A huge percentage of modern businesses are still in need of print materials. Maybe it’s a promotional flyer, a company brochure, or a quarterly magazine that talks about issues facing the industry. Maybe it’s a direct mail marketing campaign designed to reach new customers (or win back old ones) over a wider geographical area. There are all kinds of possibilities when it comes to print — and even though so much of the business world has gone digital, this need for physically printed materials doesn’t appear to be diminishing. If anything, the need for quality printed designs and materials is greater than ever.
But there are a lot of stories out there. If you talk to companies who have hired printers and print specialists to meet their needs, you’ll start to hear some of these stories. Not all of them involve success. In fact, some of these stories involve downright frustration and lost money.
If you look at the “ moral” or lesson of these stories, it’s usually two-fold. First, communication between clients and printers is key. Too often, clients and printers assume too much. They assume that the other party understands their project, their branding, their goals and needs when it comes to a particular project or campaign. Assumptions and misunderstandings are, of course, the responsibility of both parties —but a greater amount of responsibility rests with the printer. This is the professional who should know how to guide the client through the creative process, as well as the production process and the completion of further objectives (as in a direct mail campaign).
The second moral of these stories is that not all print specialists are the same. There are seasoned experts who make use of the most modern equipment and printing techniques, and there are companies who operate more like “ moonlighters,” using outdated equipment and tackling projects on a piecemeal basis. These are the companies you generally want to avoid. The results of their work can usually be spotted by low and mediocre review scores on sites like Yelp, Google, Facebook, and other platforms that rate businesses. Disorganized web sites, long wait times to hear back from someone about a potential job, and murky fee structures are some of the other warning signs to look for.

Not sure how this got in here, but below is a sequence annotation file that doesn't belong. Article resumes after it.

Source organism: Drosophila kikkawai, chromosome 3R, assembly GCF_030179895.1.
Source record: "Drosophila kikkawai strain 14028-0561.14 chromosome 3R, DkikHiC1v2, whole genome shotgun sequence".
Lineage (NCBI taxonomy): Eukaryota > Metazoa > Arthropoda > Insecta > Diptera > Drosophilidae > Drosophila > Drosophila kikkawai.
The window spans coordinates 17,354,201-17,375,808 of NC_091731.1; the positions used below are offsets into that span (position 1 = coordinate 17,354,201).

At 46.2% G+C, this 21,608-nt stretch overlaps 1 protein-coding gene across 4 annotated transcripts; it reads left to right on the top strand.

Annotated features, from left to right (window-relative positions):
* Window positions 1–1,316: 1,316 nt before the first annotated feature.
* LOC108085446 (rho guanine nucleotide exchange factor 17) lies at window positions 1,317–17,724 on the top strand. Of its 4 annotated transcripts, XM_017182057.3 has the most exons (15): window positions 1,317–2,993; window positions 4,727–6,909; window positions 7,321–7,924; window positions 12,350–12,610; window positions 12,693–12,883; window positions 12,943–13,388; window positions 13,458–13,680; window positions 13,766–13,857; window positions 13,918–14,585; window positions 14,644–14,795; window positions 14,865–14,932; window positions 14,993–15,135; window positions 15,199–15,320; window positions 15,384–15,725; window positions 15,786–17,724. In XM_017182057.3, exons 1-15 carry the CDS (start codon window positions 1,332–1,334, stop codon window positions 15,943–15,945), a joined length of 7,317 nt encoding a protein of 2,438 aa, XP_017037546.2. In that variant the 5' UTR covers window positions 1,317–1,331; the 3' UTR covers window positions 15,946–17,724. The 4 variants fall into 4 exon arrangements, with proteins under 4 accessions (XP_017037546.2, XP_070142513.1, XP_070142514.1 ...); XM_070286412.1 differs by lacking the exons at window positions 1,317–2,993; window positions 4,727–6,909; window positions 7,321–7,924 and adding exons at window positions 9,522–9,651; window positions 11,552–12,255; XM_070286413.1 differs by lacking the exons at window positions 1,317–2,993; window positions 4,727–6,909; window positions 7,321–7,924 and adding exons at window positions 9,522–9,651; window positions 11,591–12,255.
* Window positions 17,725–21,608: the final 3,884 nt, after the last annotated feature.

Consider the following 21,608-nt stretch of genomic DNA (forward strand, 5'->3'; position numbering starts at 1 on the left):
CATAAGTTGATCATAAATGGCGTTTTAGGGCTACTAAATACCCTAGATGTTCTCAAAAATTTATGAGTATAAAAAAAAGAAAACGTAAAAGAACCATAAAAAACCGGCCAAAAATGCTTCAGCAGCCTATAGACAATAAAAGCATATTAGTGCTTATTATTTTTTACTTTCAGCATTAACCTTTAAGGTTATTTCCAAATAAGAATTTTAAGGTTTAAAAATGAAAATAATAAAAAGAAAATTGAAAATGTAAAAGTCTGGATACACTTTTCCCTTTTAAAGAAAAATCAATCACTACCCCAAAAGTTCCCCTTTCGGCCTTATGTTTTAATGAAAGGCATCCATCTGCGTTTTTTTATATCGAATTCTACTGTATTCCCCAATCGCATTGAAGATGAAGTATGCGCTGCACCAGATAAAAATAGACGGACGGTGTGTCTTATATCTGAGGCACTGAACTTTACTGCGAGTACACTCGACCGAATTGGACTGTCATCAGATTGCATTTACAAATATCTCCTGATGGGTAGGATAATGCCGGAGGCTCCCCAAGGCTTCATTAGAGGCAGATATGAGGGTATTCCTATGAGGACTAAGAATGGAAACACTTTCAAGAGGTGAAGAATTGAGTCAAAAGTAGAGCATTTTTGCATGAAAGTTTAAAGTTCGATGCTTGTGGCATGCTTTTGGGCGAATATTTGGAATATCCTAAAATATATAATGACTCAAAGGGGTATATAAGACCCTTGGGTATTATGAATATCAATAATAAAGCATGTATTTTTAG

Being a next-generation print specialist is not just about the equipment. Obviously, it is important to have reliable tools and hardware that produce impeccable results, whether it’s a simple flyer or an elaborate booklet. But being a “ next-gen” printer is also about service and communication. It’s about understanding the marketing landscape, both digital and physical, and how businesses are leveraging them in unique ways. It’s about being on top of things when it comes to direct mail campaigns, and delivering a meaningful analysis that puts tangible results at the forefront of the conversation. If you manage to find a printing specialist who checks all of these boxes, your chances of a successful print project will be exponentially higher. If not, printing will remain something of a slot machine in which you never know what’s going to come up.